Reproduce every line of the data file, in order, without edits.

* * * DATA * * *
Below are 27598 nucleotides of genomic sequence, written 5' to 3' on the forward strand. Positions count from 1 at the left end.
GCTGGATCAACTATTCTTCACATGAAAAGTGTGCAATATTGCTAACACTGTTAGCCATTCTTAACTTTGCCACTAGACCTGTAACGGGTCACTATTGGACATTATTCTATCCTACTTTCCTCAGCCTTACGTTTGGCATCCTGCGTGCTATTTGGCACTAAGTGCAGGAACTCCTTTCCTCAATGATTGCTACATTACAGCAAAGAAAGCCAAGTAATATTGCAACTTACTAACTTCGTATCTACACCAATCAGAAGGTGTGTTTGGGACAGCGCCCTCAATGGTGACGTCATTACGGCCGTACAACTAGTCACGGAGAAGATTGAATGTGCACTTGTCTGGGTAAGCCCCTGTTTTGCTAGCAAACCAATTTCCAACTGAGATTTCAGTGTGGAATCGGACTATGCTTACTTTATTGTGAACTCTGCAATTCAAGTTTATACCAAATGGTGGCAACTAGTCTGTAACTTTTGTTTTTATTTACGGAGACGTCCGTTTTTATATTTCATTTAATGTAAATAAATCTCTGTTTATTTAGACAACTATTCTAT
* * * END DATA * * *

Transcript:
Below are 27598 nucleotides of genomic sequence, written 5' to 3' on the forward strand. Positions count from 1 at the left end.
GCTGGATCAACTATTCTTCACATGAAAAGTGTGCAATATTGCTAACACTGTTAGCCATTCTTAACTTTGCCACTAGACCTGTAACGGGTCACTATTGGACATTATTCTATCCTACTTTCCTCAGCCTTACGTTTGGCATCCTGCGTGCTATTTGGCACTAAGTGCAGGAACTCCTTTCCTCAATGATTGCTACATTACAGCAAAGAAAGCCAAGTAATATTGCAACTTACTAACTTCGTATCTACACCAATCAGAAGGTGTGTTTGGGACAGCGCCCTCAATGGTGACGTCATTACGGCCGTACAACTAGTCACGGAGAAGATTGAATGTGCACTTGTCTGGGTAAGCCCCTGTTTTGCTAGCAAACCAATTTCCAACTGAGATTTCAGTGTGGAATCGGACTATGCTTACTTTATTGTGAACTCTGCAATTCAAGTTTATACCAAATGGTGGCAACTAGTCTGTAACTTTTGTTTTTATTTACGGAGACGTCCGTTTTTATATTTCATTTAATGTAAATAAATCTCTGTTTATTTAGACAACTATTCTAT